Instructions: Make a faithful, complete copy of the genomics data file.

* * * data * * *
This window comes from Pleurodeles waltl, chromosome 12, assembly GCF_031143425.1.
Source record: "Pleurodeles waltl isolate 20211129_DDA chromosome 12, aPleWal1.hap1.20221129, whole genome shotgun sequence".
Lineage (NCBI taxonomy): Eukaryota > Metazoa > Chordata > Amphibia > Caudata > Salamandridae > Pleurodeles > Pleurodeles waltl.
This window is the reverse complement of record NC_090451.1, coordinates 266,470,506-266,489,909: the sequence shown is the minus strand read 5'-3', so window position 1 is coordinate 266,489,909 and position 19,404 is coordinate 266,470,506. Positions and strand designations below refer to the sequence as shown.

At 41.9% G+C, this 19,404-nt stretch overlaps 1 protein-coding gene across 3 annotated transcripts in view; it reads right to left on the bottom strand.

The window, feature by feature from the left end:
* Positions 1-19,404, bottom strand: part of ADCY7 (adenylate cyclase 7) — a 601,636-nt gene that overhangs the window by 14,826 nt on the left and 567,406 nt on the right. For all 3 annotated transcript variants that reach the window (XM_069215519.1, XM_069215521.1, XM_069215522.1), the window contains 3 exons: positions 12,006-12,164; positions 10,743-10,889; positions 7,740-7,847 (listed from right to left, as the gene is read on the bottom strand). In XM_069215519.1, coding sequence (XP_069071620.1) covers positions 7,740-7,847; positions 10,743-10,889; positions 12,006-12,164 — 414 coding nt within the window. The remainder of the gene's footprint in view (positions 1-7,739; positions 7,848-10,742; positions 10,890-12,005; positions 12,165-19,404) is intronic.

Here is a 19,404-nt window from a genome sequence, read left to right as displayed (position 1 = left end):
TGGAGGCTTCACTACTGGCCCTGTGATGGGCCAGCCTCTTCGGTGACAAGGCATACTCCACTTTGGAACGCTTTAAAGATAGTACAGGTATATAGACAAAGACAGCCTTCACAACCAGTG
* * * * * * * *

This window comes from Pleurodeles waltl, chromosome 12, assembly GCF_031143425.1.
Source record: "Pleurodeles waltl isolate 20211129_DDA chromosome 12, aPleWal1.hap1.20221129, whole genome shotgun sequence".
Lineage (NCBI taxonomy): Eukaryota > Metazoa > Chordata > Amphibia > Caudata > Salamandridae > Pleurodeles > Pleurodeles waltl.
This window is the reverse complement of record NC_090451.1, coordinates 266,470,506-266,489,909: the sequence shown is the minus strand read 5'-3', so window position 1 is coordinate 266,489,909 and position 19,404 is coordinate 266,470,506. Positions and strand designations below refer to the sequence as shown.

At 41.9% G+C, this 19,404-nt stretch overlaps 1 protein-coding gene across 3 annotated transcripts in view; it reads right to left on the bottom strand.

The window, feature by feature from the left end:
* Positions 1-19,404, bottom strand: part of ADCY7 (adenylate cyclase 7) — a 601,636-nt gene that overhangs the window by 14,826 nt on the left and 567,406 nt on the right. For all 3 annotated transcript variants that reach the window (XM_069215519.1, XM_069215521.1, XM_069215522.1), the window contains 3 exons: positions 12,006-12,164; positions 10,743-10,889; positions 7,740-7,847 (listed from right to left, as the gene is read on the bottom strand). In XM_069215519.1, coding sequence (XP_069071620.1) covers positions 7,740-7,847; positions 10,743-10,889; positions 12,006-12,164 — 414 coding nt within the window. The remainder of the gene's footprint in view (positions 1-7,739; positions 7,848-10,742; positions 10,890-12,005; positions 12,165-19,404) is intronic.

Here is a 19,404-nt window from a genome sequence, read left to right as displayed (position 1 = left end):
TGGAGGCTTCACTACTGGCCCTGTGATGGGCCAGCCTCTTCGGTGACAAGGCATACTCCACTTTGGAACGCTTTAAAGATAGTACAGGTATATAGACAAAGACAGCCTTCACAACCAGTG